Debra, good point. It's much easier to feel disconnected from violence or murder in a big city, if it's not in your neighborhood. But in a small town or a defined community, we're all affected, making the cozy a terrific vehicle for exploring the social impact of crime.

Hank Phillippi Ryan said...

Leslie, I think "what tradition? "Is really an interesting question! Was he kidding?

Leslie Budewitz said...

Hallie, yes! Like the editor said, "What tradition?"

I do get that for some authors, who've been dismissed as "cozy" too often, as if it were nothing but food, fashion, and fluff, using the term "traditional mystery" is a way to reclaim some dignity, and say "but my books are so much more substantive than you think they are, if you're calling them cozy." There's a wide range within the genre, thank goodness!

Miranda James said...

The dismissal of cozy/traditional mysteries as not worth respect goes way back, to the critic Edmund Wilson ("Who cares who killed Roger Ackroyd?") and Raymond Chandler, who had little good to say about English women detective story writers. The perception has long been that hard-boiled (private eyes, cops) = realistic, where as cozy/traditional (soft-boiled amateurs) = unrealistic. And of course to be taken seriously as writers one has to write "serious" fiction. What I often say to people is that I personally don't walk the mean streets, I'm not a cop, a lawyer, a social worker, any one of the category of professionals who deal with the seamier side of life on a daily basis. I'm a librarian, and I live in a fairly quiet neighborhood. The world of Harry Bosch and Kinsey Millhone isn't the world I live in. I live in the world I write about as Miranda James. I have yet to find a dead body (other than finding my mother when she passed away of natural causes), but that doesn't mean I can't write about a character who does.

Leslie Budewitz said...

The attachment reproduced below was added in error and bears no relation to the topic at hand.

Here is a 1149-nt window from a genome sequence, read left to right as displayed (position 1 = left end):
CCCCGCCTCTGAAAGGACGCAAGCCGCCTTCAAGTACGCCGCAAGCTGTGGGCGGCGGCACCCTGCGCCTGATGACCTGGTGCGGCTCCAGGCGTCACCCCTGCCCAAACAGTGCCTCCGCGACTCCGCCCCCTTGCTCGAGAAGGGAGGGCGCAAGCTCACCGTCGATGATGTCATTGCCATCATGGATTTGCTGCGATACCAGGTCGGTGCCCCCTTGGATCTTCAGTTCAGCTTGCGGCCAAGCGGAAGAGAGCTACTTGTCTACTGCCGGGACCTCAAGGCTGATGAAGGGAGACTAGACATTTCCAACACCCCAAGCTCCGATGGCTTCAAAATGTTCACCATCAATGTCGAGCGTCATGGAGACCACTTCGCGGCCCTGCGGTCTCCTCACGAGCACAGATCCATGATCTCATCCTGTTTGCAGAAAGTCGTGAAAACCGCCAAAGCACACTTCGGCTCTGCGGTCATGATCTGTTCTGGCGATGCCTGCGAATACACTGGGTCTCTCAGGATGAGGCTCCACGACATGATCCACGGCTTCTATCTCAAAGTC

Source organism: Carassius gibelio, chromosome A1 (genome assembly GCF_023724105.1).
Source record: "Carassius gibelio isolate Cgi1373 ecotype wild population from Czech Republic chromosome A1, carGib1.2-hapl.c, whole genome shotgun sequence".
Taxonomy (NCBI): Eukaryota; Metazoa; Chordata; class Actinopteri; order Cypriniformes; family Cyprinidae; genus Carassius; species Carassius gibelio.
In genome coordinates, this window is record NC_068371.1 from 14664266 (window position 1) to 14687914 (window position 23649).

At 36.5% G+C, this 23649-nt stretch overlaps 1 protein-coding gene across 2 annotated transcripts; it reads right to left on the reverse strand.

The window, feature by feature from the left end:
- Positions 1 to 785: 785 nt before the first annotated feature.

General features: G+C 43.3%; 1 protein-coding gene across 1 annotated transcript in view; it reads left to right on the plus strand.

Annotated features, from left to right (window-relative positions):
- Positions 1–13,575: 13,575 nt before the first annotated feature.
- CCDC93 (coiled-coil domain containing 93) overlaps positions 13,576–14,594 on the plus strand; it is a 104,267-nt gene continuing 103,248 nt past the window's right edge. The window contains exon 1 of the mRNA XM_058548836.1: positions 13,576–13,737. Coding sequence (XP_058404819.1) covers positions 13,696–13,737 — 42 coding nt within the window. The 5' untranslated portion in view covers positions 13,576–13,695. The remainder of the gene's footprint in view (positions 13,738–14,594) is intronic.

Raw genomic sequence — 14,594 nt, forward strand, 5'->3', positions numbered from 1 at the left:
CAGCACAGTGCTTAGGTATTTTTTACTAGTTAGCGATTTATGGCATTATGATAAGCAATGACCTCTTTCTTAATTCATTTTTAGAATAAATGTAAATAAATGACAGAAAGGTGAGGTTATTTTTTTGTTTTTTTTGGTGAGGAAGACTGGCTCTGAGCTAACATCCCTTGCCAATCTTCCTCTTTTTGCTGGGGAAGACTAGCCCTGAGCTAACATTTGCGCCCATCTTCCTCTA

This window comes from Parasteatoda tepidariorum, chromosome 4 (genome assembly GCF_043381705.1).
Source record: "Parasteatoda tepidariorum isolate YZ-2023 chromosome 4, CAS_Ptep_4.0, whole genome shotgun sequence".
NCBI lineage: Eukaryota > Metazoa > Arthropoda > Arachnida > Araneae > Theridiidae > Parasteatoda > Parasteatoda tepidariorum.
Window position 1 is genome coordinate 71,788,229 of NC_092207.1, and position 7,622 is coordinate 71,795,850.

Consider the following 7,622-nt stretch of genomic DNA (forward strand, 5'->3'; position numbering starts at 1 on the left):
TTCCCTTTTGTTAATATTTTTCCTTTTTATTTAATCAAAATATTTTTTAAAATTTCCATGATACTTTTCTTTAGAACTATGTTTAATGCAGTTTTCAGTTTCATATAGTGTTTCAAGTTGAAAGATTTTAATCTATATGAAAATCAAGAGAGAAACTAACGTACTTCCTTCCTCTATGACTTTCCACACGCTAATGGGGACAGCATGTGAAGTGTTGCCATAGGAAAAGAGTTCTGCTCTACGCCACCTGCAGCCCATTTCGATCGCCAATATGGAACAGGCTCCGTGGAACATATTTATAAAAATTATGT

Oh, Gerald! You know we HEART booksellers! What do your readers say about cozies and why they love them?

Ramona said...

I think cozies suffer the same bias as romance novels do, or literary novels. It is all very silly, if you ask me, and some of this is for marketing anyway.

I like the "what tradition" comment, too.

Leslie, this is a nice overview of a fine and popular genre. People are buying, reading, and enjoying cozy mysteries. That's all that matters.

Leslie Budewitz said...

FChurch, exactly. That's a reminder to all of us who write to dig a little deeper into ourselves, our characters, and our stories with each book. They can still be light and fun, but *about* something.

Leslie Budewitz said...

Mary, yes! And ah, that evil Hank, sneaking in the question of our favorite cozy author!

Anonymous said...

I LOVE the cozy...only recently discovered loads...always thought Agatha Christie one of the best authors ever...and as a child loved Famous Five books by Enid Blyton. ..I think cozy's like any vary in how much you love them but some are BRILLIANT. . I love the whodunit as long as it's fiction and cozy brings us that. I have a new lifestyle blog and have blogged about cozy's twice already ��
https://whimsyandcosy.wordpress.com

Leslie Budewitz said...

Ann in Rochester, long live the voracious, wide-reaching reader! And I suspect we could have an entire blog on the problem, and necessity, of categories, for librarians, booksellers, and publishers.

A woman at a book club I visited last weekend told me about Nutshell -- it's the retelling of Lear, right? She loved it. And then I saw a review in a major newspaper slamming the whole concept. So, thank goodness there are lots of books on the shelves!

Leslie Budewitz said...

Ah, Rhys, yes. I have to wonder if the submissions even get read, or if the judges -- facing impossible piles of books -- just put anything smelling of roses aside...

Leslie Budewitz said...

Sheila, yes. Justice is served, and dinner is on time.

Barb Ross said...

Let's just say it. Cozys get no respect because they are perceived as being by women for women, and thus cannot be considered a serious literary effort in any way. I find it hilarious thrillers are considered "realistic" and cozys "unrealistic." When's the last time you jumped on top of a train and fought with a bad guy to save the world from nuclear annihilation? Please. That's why I'm, "cozy and proud."

Lesa said...

"Miranda" James hit it on the head. There's a reason Carolyn Hart objects to the word cozy. When she appeared at my library, she explained exactly what Miranda said. "Asked what they thought of the term "cozy" mysteries, Hart responded saying cozy originally was a pejorative term. Raymond Chandler coined it in an essay in which he sneered at Agatha Christie." If you've been sneered at and seen your work ridiculed by an author respected in the mystery community, you might hate the word cozy as well. And, Malice does call it "in the tradition of Agatha Christie". In fact, I had that discussion with an author whose book was a little more violent than I expected, but she had won an Agatha. I was thinking it should be cozier. She said, no, "in the tradition".

Leslie Budewitz said...